4. Know How the Organization Represents its Work

Social good organizations have to market their work like any other company—but as someone who will work with the organization, its important to make sure those representations are accurate, not exploitative.

Some organizations, for example, try to make a big impact with pictures and stories of gruesome poverty or trauma, hoping to appeal to the emotional side of donors. But in international development circles, this is known as “poverty porn”—and it has become a hotly contested issue.

Consider whether the organization is mass marketing survivor stories. You want to make sure that it is doing in in a way that is empowering those survivors—not re-traumatizing or stigmatizing them. Rarely are people defined by one story, yet many organizations fall into the trap of labeling them by one experience or event. If the organization is engaging in the poverty-porn style of selling its work, see if there’s a way you can help it engage in better practices. If not, you may want to consider working with a different organization.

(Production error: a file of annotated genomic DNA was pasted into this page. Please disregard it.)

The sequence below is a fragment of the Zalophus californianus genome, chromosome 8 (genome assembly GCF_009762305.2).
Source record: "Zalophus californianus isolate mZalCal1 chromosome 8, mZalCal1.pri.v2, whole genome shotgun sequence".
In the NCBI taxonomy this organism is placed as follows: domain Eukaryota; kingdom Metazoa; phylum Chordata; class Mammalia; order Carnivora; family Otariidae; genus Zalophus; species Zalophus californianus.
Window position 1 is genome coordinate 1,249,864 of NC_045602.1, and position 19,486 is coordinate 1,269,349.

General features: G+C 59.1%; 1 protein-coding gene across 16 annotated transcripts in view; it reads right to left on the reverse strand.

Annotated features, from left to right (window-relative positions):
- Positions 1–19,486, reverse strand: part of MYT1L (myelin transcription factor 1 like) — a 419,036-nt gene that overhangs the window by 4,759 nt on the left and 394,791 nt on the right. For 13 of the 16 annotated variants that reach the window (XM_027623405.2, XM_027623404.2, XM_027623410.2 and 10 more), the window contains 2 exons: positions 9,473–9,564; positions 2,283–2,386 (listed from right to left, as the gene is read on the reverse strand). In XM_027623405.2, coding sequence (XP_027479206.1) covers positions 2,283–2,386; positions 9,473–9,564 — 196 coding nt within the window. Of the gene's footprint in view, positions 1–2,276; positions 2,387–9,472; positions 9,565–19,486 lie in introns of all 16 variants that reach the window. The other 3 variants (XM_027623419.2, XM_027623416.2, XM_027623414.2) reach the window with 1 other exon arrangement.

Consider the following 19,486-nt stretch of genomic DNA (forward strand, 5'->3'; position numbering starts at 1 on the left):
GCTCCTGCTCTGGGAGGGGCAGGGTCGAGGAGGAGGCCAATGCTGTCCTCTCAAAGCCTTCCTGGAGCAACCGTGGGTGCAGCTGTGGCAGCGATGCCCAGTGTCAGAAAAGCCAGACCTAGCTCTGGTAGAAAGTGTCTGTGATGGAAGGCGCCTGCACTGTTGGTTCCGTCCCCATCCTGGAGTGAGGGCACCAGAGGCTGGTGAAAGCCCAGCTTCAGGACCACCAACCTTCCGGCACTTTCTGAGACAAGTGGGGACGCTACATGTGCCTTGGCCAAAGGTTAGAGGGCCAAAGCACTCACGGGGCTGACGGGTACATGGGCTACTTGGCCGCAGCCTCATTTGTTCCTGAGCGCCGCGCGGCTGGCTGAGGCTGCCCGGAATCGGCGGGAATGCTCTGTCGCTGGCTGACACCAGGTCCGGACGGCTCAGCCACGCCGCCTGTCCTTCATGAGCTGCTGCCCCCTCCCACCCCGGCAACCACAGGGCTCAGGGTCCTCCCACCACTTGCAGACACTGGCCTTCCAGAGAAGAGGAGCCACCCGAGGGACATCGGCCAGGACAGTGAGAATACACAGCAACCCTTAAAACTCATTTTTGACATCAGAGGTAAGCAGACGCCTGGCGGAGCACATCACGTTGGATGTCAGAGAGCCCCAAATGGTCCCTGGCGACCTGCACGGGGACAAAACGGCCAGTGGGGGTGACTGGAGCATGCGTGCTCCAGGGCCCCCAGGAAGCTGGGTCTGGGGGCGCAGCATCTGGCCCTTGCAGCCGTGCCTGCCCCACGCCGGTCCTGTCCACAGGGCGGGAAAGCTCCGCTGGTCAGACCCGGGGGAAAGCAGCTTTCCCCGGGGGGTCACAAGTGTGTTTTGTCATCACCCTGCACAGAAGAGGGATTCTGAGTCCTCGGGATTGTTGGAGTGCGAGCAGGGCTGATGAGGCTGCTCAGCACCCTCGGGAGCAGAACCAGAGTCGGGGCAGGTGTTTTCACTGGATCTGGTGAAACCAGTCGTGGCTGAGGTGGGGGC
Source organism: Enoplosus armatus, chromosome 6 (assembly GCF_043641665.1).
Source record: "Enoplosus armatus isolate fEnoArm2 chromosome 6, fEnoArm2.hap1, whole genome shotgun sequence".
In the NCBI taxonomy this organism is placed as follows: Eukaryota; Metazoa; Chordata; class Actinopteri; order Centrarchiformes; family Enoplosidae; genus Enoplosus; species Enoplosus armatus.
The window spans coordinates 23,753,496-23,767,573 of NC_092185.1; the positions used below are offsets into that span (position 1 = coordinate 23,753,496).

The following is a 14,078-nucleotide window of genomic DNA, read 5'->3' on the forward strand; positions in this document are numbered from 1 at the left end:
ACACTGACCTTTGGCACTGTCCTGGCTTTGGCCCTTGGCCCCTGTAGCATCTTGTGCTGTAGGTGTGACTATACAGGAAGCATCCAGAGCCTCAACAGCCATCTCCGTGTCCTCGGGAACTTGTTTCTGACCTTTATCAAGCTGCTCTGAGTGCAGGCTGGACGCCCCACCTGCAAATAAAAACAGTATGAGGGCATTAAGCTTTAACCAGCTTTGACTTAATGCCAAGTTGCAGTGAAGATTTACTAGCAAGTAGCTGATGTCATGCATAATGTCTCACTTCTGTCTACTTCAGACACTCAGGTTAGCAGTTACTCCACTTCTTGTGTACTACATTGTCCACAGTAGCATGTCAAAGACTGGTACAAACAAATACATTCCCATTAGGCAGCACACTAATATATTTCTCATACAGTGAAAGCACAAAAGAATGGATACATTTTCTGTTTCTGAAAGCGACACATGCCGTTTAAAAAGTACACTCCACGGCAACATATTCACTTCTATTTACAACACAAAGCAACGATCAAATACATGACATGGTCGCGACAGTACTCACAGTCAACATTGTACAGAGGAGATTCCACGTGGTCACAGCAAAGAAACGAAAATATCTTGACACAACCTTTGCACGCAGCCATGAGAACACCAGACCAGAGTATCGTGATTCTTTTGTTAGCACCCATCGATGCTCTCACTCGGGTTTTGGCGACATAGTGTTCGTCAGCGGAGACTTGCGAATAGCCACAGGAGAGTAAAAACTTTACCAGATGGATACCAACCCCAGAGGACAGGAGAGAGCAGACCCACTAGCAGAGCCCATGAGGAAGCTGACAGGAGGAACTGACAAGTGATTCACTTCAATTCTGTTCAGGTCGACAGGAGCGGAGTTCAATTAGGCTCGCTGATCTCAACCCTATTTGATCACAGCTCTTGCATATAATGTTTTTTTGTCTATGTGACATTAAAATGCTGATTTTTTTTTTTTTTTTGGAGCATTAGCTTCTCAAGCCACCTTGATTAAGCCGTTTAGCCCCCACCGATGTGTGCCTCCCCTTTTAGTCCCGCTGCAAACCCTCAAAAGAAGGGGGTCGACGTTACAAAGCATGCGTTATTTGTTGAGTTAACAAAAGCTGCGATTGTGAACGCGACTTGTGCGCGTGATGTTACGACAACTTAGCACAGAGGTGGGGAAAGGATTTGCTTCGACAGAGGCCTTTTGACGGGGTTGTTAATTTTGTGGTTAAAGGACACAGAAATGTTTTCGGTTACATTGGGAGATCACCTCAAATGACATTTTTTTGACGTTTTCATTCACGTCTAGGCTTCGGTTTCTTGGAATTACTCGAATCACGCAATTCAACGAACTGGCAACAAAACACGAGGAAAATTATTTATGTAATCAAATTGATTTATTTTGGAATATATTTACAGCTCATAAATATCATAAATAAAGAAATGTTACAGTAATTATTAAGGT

5. Be Aware of How the Experience Will Affect You in the Long Run

Finally, consider how your potential affiliation with the organization will impact you personally and professionally in the future. If you’re working in international crisis response or conflict zones, consider how the work will change your outlook—on life, on politics, or on your personal life in general. Also consider how the organizational brand may be perceived on your resume if you go into a different career field at some point in the future.

If you plan on staying with the organization long-term, make sure to think about what opportunities this position can bring and whether there is a potential career ladder. If there’s a high risk for burnout or limited opportunity to advance, it may not be the right fit for you and your career.

Aspiring to a career or volunteer position with a social good organization is an admirable goal, but in a world where anyone can start a charity or organization, you have to commit to researching and vetting organizations properly. By engaging with these issues, you can make the most of your time—and make the greatest impact possible.



Photo spotted at (RED)’s office. Explore inside below, and then check out open jobs and internships!